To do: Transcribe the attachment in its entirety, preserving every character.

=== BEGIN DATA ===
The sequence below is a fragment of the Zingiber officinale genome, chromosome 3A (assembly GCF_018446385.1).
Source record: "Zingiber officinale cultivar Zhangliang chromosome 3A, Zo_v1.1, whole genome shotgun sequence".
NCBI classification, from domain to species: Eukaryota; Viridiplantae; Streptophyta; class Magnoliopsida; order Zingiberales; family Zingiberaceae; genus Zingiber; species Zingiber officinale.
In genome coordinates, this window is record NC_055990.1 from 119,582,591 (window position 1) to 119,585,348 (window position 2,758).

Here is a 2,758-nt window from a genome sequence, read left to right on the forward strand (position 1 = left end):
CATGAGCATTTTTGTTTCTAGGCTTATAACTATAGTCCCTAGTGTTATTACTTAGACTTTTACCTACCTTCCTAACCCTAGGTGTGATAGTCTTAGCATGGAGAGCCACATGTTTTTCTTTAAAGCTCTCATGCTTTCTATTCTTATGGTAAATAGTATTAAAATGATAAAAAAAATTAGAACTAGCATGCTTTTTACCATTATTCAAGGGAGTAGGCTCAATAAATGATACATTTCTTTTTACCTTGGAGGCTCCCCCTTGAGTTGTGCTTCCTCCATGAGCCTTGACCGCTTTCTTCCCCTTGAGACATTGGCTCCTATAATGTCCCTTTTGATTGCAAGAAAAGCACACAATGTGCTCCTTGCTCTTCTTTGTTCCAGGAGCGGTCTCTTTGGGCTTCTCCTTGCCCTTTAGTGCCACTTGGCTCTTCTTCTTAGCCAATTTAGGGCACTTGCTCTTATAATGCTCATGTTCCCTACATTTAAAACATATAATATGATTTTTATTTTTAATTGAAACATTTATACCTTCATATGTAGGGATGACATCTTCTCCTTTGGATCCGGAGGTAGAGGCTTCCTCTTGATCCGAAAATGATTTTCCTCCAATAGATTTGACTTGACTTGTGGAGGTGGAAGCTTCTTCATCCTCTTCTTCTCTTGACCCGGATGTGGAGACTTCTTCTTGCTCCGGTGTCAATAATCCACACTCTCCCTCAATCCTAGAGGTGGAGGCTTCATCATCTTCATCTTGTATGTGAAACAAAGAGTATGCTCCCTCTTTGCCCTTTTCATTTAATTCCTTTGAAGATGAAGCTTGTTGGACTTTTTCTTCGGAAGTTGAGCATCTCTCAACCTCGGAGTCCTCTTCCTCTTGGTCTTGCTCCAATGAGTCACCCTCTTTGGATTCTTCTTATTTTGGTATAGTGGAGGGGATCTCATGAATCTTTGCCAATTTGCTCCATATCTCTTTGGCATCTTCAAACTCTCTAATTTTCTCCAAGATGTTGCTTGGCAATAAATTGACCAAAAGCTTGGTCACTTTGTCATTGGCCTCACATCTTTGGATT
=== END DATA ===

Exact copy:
The sequence below is a fragment of the Zingiber officinale genome, chromosome 3A (assembly GCF_018446385.1).
Source record: "Zingiber officinale cultivar Zhangliang chromosome 3A, Zo_v1.1, whole genome shotgun sequence".
NCBI classification, from domain to species: Eukaryota; Viridiplantae; Streptophyta; class Magnoliopsida; order Zingiberales; family Zingiberaceae; genus Zingiber; species Zingiber officinale.
In genome coordinates, this window is record NC_055990.1 from 119,582,591 (window position 1) to 119,585,348 (window position 2,758).

Here is a 2,758-nt window from a genome sequence, read left to right on the forward strand (position 1 = left end):
CATGAGCATTTTTGTTTCTAGGCTTATAACTATAGTCCCTAGTGTTATTACTTAGACTTTTACCTACCTTCCTAACCCTAGGTGTGATAGTCTTAGCATGGAGAGCCACATGTTTTTCTTTAAAGCTCTCATGCTTTCTATTCTTATGGTAAATAGTATTAAAATGATAAAAAAAATTAGAACTAGCATGCTTTTTACCATTATTCAAGGGAGTAGGCTCAATAAATGATACATTTCTTTTTACCTTGGAGGCTCCCCCTTGAGTTGTGCTTCCTCCATGAGCCTTGACCGCTTTCTTCCCCTTGAGACATTGGCTCCTATAATGTCCCTTTTGATTGCAAGAAAAGCACACAATGTGCTCCTTGCTCTTCTTTGTTCCAGGAGCGGTCTCTTTGGGCTTCTCCTTGCCCTTTAGTGCCACTTGGCTCTTCTTCTTAGCCAATTTAGGGCACTTGCTCTTATAATGCTCATGTTCCCTACATTTAAAACATATAATATGATTTTTATTTTTAATTGAAACATTTATACCTTCATATGTAGGGATGACATCTTCTCCTTTGGATCCGGAGGTAGAGGCTTCCTCTTGATCCGAAAATGATTTTCCTCCAATAGATTTGACTTGACTTGTGGAGGTGGAAGCTTCTTCATCCTCTTCTTCTCTTGACCCGGATGTGGAGACTTCTTCTTGCTCCGGTGTCAATAATCCACACTCTCCCTCAATCCTAGAGGTGGAGGCTTCATCATCTTCATCTTGTATGTGAAACAAAGAGTATGCTCCCTCTTTGCCCTTTTCATTTAATTCCTTTGAAGATGAAGCTTGTTGGACTTTTTCTTCGGAAGTTGAGCATCTCTCAACCTCGGAGTCCTCTTCCTCTTGGTCTTGCTCCAATGAGTCACCCTCTTTGGATTCTTCTTATTTTGGTATAGTGGAGGGGATCTCATGAATCTTTGCCAATTTGCTCCATATCTCTTTGGCATCTTCAAACTCTCTAATTTTCTCCAAGATGTTGCTTGGCAATAAATTGACCAAAAGCTTGGTCACTTTGTCATTGGCCTCACATCTTTGGATT